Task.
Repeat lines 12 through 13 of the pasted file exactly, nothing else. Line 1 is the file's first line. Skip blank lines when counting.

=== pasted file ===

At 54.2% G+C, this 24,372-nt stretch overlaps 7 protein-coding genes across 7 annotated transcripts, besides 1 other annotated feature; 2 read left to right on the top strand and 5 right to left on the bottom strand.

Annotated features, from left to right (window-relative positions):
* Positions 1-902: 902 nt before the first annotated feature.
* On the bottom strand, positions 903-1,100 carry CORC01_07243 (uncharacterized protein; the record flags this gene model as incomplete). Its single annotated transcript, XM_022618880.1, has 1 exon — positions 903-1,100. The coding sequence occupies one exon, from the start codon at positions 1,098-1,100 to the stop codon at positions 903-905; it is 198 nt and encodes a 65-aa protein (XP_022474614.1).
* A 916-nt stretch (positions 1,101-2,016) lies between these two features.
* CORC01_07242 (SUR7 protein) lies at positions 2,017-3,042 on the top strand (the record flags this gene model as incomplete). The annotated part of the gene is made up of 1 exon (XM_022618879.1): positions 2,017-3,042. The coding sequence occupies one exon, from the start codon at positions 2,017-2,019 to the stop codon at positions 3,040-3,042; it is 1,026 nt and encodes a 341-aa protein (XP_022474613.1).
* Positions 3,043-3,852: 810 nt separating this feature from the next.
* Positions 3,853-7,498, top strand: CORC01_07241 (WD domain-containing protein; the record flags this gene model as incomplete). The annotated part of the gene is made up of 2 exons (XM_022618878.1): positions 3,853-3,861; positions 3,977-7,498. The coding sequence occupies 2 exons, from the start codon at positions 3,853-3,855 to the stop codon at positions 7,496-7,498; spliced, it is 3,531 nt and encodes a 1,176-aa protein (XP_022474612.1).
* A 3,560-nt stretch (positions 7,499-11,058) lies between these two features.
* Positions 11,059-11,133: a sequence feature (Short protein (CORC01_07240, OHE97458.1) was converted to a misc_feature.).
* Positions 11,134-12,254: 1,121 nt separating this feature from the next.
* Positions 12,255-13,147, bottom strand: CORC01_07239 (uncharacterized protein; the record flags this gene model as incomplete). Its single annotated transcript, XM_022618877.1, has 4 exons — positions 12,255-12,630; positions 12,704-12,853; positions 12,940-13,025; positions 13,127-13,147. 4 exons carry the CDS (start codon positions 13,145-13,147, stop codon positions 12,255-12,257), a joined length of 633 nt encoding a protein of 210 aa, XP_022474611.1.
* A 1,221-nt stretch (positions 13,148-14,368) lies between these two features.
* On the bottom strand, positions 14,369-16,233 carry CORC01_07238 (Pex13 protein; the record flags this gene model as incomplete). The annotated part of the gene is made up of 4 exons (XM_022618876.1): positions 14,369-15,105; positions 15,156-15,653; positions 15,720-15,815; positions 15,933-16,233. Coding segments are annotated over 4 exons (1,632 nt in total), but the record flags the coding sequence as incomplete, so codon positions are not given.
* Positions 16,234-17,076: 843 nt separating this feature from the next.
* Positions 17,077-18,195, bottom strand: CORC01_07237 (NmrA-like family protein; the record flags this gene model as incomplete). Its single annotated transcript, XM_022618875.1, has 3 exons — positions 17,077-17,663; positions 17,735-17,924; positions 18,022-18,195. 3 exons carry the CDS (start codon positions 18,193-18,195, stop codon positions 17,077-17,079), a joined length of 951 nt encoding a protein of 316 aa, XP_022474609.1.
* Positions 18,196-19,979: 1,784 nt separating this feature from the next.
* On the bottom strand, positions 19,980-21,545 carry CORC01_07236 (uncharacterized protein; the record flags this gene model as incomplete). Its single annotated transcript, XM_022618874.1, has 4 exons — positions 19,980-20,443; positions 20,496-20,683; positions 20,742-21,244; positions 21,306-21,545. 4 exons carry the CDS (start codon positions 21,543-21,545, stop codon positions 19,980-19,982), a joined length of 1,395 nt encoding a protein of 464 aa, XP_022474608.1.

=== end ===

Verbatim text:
* Positions 12,255-13,147, bottom strand: CORC01_07239 (uncharacterized protein; the record flags this gene model as incomplete). Its single annotated transcript, XM_022618877.1, has 4 exons — positions 12,255-12,630; positions 12,704-12,853; positions 12,940-13,025; positions 13,127-13,147. 4 exons carry the CDS (start codon positions 13,145-13,147, stop codon positions 12,255-12,257), a joined length of 633 nt encoding a protein of 210 aa, XP_022474611.1.
* A 1,221-nt stretch (positions 13,148-14,368) lies between these two features.